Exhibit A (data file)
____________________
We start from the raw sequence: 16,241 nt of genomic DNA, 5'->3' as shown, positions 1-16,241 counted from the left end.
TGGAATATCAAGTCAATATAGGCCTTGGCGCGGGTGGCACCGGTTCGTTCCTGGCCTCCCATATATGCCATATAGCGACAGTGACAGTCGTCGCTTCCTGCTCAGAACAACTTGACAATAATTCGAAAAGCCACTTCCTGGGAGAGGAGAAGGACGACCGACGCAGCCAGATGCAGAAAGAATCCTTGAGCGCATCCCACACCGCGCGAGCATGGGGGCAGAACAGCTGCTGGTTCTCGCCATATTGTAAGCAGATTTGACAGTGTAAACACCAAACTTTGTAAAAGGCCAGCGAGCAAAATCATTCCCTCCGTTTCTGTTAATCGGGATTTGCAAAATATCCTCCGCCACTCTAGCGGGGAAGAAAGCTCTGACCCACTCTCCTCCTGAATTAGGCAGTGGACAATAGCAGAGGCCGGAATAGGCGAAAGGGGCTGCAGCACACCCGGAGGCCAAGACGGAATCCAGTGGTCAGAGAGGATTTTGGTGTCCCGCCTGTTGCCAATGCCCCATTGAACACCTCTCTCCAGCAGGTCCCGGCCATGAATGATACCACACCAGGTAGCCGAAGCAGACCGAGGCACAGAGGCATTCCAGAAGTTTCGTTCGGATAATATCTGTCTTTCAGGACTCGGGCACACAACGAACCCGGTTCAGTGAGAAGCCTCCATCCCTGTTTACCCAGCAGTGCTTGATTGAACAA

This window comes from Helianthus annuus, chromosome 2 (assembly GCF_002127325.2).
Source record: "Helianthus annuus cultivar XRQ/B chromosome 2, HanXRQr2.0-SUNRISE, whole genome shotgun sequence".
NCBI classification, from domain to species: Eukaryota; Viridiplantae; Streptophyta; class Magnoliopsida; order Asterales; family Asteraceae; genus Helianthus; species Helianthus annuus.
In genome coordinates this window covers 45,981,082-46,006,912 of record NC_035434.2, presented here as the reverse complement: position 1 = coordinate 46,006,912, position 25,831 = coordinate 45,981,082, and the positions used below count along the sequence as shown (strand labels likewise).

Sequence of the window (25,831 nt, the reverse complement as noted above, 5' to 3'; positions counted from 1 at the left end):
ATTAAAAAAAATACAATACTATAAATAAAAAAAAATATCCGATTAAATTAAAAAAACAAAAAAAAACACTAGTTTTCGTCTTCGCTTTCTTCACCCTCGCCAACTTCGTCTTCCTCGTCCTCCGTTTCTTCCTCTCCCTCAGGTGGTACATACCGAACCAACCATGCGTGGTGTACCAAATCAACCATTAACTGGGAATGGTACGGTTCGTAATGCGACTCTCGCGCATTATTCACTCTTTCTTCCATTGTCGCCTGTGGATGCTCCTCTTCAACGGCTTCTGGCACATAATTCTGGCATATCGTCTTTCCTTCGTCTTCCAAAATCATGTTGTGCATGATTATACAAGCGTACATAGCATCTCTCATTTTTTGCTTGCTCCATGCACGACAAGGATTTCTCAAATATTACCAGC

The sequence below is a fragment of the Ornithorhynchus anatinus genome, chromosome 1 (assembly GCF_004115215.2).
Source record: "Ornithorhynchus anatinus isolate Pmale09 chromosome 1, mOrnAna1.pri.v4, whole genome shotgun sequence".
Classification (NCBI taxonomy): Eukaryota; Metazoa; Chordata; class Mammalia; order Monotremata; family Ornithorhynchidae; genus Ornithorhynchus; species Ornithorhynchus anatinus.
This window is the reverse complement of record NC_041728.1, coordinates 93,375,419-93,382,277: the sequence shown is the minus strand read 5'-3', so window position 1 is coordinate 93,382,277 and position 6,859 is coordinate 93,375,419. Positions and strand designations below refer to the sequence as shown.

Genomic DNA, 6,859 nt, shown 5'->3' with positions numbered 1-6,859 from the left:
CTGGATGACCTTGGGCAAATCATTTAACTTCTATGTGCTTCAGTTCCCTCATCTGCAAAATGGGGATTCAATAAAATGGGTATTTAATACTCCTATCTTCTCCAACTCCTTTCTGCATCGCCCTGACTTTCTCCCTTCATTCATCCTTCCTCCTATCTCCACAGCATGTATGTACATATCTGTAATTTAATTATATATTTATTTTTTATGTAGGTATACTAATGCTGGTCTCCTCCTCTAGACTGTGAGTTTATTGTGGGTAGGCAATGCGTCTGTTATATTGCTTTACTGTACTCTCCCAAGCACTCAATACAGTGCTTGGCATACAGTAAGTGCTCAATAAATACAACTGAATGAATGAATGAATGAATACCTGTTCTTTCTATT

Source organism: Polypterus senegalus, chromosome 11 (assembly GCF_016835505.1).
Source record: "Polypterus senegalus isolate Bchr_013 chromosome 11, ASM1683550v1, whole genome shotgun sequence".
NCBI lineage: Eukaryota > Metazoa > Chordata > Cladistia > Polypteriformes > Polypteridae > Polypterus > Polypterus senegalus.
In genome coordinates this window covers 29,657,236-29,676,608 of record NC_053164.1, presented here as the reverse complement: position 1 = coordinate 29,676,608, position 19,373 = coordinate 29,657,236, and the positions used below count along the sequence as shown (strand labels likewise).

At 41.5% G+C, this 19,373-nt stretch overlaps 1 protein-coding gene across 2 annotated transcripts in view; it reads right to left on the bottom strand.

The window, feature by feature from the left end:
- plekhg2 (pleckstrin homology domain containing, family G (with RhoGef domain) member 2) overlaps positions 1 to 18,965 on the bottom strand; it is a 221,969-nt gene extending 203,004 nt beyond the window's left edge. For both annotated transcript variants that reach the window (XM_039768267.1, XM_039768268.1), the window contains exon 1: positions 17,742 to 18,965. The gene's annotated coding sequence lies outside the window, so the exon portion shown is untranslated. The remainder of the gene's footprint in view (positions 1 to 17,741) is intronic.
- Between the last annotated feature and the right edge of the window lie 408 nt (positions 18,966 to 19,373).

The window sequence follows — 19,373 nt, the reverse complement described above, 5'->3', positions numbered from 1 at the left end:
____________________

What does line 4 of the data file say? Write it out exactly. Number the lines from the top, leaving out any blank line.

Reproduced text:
Source record: "Helianthus annuus cultivar XRQ/B chromosome 2, HanXRQr2.0-SUNRISE, whole genome shotgun sequence".